The original title for this article was going to be “Knowledge Verses Wisdom.” But these ideas are not actually opposites. It’s a common misconception that knowledge and wisdom are somehow separate, or that one grows at the expense of the other, or that it’s difficult or impossible to develop both. This article will take a more holistic view, examining knowledge and wisdom not as mutually exclusive qualities but as different aspects of the same journey.
“In the pursuit of knowledge, every day something is added. In the practice of [wisdom], every day something is dropped.” -Lao Tzu
Knowledge is expansive. It’s cognitive, it’s external, and it can be absorbed in large quantities without additional action(s) being required, because knowing about something doesn’t always require one to actually do something. Knowledge can expand one’s view of the world. It can facilitate creativity by allowing the collection and synthesis of many different pieces of information to make something entirely new. Knowledge has the potential to multiply all human characteristics, good and bad. In a kind person, knowledge can nurture acts and attitudes of great altruism; in a vain person, it can feed a cruel and jealous superiority complex. Ultimately, though, knowledge is an outward path — it is sought externally rather than cultivated internally.
Wisdom is a bit more complex. It’s a synthesis of the cerebral, emotional and experiential. Wisdom is not something to be learned in the library; you don’t read, think, or pray your way into wisdom. Wisdom comes through experience, as a result of actually doing and going through things, good and bad. It expands one’s view of humanity, both in oneself and others. It would be hard to be wise without knowing one’s own brand of insanity, and the compassion to let others have their craziness, too. Even when directed or applied externally, wisdom generally deals with the internal world. And wisdom also seems to soften and balance the characteristics of a person in the same way that knowledge multiplies them. Ultimately wisdom is an inward path — it is found through gaining knowledge of oneself and one’s own personal truths.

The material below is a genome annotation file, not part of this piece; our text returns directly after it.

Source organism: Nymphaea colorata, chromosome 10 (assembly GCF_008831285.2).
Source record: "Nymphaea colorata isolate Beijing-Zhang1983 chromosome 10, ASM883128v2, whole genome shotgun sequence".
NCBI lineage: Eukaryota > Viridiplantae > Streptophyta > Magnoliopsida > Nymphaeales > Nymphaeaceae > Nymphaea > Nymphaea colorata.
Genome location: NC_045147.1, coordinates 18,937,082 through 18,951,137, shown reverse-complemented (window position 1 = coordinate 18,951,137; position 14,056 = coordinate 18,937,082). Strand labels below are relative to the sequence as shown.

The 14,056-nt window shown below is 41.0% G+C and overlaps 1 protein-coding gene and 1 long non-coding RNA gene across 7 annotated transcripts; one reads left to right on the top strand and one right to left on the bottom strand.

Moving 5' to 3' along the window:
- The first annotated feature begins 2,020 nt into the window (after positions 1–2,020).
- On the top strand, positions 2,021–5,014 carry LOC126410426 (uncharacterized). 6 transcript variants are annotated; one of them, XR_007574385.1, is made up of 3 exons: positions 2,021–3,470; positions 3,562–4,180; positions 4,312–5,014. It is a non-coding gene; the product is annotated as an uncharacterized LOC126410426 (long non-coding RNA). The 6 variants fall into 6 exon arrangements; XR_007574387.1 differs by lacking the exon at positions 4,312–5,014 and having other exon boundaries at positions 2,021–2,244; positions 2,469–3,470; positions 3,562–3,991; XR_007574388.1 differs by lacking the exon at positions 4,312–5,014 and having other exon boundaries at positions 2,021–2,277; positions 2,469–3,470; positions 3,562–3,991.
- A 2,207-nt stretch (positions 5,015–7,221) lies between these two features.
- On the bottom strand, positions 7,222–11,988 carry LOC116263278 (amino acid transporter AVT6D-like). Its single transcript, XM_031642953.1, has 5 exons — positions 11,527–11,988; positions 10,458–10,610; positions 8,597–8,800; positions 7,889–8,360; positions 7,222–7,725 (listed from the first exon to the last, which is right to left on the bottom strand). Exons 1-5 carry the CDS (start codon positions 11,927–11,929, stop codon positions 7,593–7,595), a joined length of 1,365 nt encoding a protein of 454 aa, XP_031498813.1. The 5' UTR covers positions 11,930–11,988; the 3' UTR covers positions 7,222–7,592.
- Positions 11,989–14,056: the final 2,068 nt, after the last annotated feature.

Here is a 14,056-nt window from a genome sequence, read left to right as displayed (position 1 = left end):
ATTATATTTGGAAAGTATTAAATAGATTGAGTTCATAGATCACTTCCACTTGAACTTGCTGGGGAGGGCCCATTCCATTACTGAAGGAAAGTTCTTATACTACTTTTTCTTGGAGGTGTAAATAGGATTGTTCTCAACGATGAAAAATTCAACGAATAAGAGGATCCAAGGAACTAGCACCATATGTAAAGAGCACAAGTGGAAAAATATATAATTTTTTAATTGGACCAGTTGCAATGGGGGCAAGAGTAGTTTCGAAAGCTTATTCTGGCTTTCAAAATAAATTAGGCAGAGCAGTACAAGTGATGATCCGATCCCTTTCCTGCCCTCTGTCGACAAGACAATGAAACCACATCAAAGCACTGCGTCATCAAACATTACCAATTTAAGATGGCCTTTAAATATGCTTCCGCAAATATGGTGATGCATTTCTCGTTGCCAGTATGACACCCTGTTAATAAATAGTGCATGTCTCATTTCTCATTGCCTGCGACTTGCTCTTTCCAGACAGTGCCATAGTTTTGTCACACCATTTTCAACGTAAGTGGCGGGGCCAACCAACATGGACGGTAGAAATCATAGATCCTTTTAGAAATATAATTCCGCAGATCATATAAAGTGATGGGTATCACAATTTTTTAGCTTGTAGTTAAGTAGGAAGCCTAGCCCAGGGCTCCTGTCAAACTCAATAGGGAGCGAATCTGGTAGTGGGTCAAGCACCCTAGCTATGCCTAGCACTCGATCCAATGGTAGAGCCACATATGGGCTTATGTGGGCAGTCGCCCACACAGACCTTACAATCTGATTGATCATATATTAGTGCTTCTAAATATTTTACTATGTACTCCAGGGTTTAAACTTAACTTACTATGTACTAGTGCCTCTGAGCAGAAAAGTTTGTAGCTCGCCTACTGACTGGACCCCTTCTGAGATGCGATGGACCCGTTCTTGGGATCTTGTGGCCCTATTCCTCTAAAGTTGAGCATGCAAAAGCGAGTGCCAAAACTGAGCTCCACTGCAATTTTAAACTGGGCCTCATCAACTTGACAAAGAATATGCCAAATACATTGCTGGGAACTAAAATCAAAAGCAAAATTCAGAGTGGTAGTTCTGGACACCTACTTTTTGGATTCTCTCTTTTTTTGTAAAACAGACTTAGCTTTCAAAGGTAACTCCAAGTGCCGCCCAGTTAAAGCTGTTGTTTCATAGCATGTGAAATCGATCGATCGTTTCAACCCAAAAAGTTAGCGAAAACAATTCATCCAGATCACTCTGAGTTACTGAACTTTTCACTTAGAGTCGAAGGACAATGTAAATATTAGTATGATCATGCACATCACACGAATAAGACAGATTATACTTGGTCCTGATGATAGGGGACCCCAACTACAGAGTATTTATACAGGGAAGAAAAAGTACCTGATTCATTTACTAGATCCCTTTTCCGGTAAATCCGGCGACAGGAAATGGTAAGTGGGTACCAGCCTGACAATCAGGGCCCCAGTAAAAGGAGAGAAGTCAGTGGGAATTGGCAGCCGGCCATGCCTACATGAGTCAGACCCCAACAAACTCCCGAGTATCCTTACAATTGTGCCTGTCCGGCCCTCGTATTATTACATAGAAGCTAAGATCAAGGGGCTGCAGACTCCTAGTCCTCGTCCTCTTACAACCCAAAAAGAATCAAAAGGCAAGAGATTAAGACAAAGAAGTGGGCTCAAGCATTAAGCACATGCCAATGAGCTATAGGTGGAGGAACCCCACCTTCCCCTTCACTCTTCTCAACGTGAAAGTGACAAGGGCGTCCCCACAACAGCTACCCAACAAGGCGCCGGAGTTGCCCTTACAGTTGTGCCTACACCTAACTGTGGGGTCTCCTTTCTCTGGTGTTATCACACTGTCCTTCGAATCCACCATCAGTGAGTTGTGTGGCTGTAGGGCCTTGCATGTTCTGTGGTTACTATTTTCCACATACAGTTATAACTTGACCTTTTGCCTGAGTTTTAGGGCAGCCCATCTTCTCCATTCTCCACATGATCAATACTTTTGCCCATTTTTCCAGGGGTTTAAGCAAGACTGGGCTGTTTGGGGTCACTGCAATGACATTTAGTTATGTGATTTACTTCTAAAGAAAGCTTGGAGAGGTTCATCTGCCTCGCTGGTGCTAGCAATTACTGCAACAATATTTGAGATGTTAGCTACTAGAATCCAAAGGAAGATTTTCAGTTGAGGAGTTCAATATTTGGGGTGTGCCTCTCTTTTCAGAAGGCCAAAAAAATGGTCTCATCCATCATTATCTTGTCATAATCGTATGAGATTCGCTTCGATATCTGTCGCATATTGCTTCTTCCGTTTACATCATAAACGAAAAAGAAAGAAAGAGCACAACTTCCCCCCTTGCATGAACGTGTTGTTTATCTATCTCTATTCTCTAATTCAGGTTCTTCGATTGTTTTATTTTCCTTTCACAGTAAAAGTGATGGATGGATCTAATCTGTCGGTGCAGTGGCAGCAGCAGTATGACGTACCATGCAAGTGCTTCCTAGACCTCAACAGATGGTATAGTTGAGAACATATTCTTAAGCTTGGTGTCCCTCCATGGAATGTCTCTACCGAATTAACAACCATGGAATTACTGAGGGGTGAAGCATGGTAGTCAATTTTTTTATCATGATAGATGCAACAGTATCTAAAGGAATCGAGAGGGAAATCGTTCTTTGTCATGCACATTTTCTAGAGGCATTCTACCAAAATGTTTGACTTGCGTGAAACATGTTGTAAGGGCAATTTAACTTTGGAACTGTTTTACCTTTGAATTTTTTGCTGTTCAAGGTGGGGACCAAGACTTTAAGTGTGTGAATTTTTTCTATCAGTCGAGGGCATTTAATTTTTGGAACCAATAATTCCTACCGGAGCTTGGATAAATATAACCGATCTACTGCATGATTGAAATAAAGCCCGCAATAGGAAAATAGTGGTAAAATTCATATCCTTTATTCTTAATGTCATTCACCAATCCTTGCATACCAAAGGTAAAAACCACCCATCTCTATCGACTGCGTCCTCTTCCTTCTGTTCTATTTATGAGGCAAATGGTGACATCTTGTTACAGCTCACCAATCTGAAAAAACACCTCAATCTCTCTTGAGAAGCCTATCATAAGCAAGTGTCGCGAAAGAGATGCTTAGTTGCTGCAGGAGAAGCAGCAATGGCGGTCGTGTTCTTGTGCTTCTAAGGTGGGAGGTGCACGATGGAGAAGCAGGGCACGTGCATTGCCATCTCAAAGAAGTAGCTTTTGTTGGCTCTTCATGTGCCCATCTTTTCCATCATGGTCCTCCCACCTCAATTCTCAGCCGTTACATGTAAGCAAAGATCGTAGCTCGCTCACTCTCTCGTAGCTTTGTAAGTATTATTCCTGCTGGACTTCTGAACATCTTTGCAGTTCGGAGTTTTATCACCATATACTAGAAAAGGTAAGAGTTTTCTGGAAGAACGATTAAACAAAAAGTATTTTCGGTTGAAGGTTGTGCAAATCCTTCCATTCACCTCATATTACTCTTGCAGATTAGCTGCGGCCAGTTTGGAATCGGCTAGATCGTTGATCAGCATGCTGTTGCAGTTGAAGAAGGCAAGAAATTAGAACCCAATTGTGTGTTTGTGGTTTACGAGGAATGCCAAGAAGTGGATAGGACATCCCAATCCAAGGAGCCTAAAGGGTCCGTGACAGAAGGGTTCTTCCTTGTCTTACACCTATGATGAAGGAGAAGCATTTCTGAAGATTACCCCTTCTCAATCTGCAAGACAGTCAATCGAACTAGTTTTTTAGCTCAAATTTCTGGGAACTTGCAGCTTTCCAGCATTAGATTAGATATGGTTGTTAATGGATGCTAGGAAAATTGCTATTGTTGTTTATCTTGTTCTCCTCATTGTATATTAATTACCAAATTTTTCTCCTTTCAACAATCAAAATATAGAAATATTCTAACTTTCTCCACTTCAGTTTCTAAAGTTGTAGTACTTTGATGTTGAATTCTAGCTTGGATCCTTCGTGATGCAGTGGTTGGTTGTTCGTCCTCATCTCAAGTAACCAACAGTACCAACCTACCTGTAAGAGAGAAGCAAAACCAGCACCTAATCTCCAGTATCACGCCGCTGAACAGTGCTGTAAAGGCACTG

“Knowledge comes, but wisdom lingers. It may not be difficult to store up in the mind a vast quantity of facts, but the ability to form judgments requires…the tempering heat of experience and maturity.” -Calvin Coolidge
So knowing and being wise deal with different parts of life and selfhood. Yet they also intertwine, adding value to this life journey in unique ways, simultaneously. Knowledge can enrich the journey, like a guide to the route, while wisdom inspires it like the view of mountains out the window. But they both have their place on the path. Further, each informs the other, as a mountain view is enhanced by knowing why the peaks have snow on them in summer, and the fact that maybe you’re driving through old sacred ground can instill a sense of context.
So knowledge and wisdom can both provide service to you, others, and each other. As you go forward in your life and your pursuit of knowledge, then, you can be aware of the little moments of experience that arise from time to time, moments that give you a chance to learn something new, act on your knowledge, and be someone you weren’t in the previous moment. When those moments come up for you, seize them! And after you do, allow yourself a little grin for the knowledge that, hey, you just got a little wiser.
“Rowan Groth doesn’t write bios in the 3rd person. That said, I do edit videos, write articles, travel about, play a couple of instruments (plus singing), and write comedy. Building computers and introspecting go in there too. Late night conversations and good tea are my favorite things.”
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